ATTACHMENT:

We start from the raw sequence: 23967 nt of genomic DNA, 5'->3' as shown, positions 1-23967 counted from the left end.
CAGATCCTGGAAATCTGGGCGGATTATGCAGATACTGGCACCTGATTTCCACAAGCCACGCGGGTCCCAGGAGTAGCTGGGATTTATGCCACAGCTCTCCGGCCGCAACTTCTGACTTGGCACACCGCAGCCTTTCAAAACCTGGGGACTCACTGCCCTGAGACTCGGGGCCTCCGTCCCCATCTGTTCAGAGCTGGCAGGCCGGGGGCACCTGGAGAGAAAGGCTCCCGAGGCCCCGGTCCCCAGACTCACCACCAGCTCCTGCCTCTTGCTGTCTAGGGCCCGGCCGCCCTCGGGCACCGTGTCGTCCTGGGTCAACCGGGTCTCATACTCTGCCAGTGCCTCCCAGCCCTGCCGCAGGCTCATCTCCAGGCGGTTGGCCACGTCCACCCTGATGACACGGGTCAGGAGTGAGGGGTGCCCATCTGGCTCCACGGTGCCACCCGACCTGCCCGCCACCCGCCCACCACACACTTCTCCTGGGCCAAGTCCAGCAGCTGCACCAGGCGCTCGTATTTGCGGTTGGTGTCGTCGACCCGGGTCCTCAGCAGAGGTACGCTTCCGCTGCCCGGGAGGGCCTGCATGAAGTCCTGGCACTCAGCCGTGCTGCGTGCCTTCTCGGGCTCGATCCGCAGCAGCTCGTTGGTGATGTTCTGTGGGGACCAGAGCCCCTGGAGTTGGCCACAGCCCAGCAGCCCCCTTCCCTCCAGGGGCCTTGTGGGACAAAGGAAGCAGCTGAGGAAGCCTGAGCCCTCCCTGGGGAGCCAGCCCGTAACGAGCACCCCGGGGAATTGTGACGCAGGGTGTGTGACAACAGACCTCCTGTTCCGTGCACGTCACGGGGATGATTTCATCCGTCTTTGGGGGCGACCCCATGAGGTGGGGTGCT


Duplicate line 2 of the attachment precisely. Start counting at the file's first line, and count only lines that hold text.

CAGATCCTGGAAATCTGGGCGGATTATGCAGATACTGGCACCTGATTTCCACAAGCCACGCGGGTCCCAGGAGTAGCTGGGATTTATGCCACAGCTCTCCGGCCGCAACTTCTGACTTGGCACACCGCAGCCTTTCAAAACCTGGGGACTCACTGCCCTGAGACTCGGGGCCTCCGTCCCCATCTGTTCAGAGCTGGCAGGCCGGGGGCACCTGGAGAGAAAGGCTCCCGAGGCCCCGGTCCCCAGACTCACCACCAGCTCCTGCCTCTTGCTGTCTAGGGCCCGGCCGCCCTCGGGCACCGTGTCGTCCTGGGTCAACCGGGTCTCATACTCTGCCAGTGCCTCCCAGCCCTGCCGCAGGCTCATCTCCAGGCGGTTGGCCACGTCCACCCTGATGACACGGGTCAGGAGTGAGGGGTGCCCATCTGGCTCCACGGTGCCACCCGACCTGCCCGCCACCCGCCCACCACACACTTCTCCTGGGCCAAGTCCAGCAGCTGCACCAGGCGCTCGTATTTGCGGTTGGTGTCGTCGACCCGGGTCCTCAGCAGAGGTACGCTTCCGCTGCCCGGGAGGGCCTGCATGAAGTCCTGGCACTCAGCCGTGCTGCGTGCCTTCTCGGGCTCGATCCGCAGCAGCTCGTTGGTGATGTTCTGTGGGGACCAGAGCCCCTGGAGTTGGCCACAGCCCAGCAGCCCCCTTCCCTCCAGGGGCCTTGTGGGACAAAGGAAGCAGCTGAGGAAGCCTGAGCCCTCCCTGGGGAGCCAGCCCGTAACGAGCACCCCGGGGAATTGTGACGCAGGGTGTGTGACAACAGACCTCCTGTTCCGTGCACGTCACGGGGATGATTTCATCCGTCTTTGGGGGCGACCCCATGAGGTGGGGTGCT